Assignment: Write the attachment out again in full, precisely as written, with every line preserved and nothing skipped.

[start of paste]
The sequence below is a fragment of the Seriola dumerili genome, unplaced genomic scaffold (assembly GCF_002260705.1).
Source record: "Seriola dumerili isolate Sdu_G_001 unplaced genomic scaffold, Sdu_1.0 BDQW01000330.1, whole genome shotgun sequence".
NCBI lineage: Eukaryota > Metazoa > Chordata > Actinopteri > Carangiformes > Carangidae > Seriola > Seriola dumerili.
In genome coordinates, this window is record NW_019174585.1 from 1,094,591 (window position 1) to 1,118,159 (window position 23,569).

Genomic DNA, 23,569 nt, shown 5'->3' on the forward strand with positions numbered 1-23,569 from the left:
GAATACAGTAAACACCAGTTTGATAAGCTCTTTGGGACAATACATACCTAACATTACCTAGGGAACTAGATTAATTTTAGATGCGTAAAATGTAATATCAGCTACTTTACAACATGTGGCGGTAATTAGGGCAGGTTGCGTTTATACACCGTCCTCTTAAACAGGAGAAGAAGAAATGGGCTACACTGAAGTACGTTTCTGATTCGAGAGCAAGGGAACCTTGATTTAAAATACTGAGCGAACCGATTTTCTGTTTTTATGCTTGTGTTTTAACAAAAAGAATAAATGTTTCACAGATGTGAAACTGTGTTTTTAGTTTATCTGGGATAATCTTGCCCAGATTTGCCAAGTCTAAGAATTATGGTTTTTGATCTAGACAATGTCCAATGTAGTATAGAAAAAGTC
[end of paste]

The sequence below is a fragment of the Seriola dumerili genome, unplaced genomic scaffold (assembly GCF_002260705.1).
Source record: "Seriola dumerili isolate Sdu_G_001 unplaced genomic scaffold, Sdu_1.0 BDQW01000330.1, whole genome shotgun sequence".
NCBI lineage: Eukaryota > Metazoa > Chordata > Actinopteri > Carangiformes > Carangidae > Seriola > Seriola dumerili.
In genome coordinates, this window is record NW_019174585.1 from 1,094,591 (window position 1) to 1,118,159 (window position 23,569).

Genomic DNA, 23,569 nt, shown 5'->3' on the forward strand with positions numbered 1-23,569 from the left:
GAATACAGTAAACACCAGTTTGATAAGCTCTTTGGGACAATACATACCTAACATTACCTAGGGAACTAGATTAATTTTAGATGCGTAAAATGTAATATCAGCTACTTTACAACATGTGGCGGTAATTAGGGCAGGTTGCGTTTATACACCGTCCTCTTAAACAGGAGAAGAAGAAATGGGCTACACTGAAGTACGTTTCTGATTCGAGAGCAAGGGAACCTTGATTTAAAATACTGAGCGAACCGATTTTCTGTTTTTATGCTTGTGTTTTAACAAAAAGAATAAATGTTTCACAGATGTGAAACTGTGTTTTTAGTTTATCTGGGATAATCTTGCCCAGATTTGCCAAGTCTAAGAATTATGGTTTTTGATCTAGACAATGTCCAATGTAGTATAGAAAAAGTC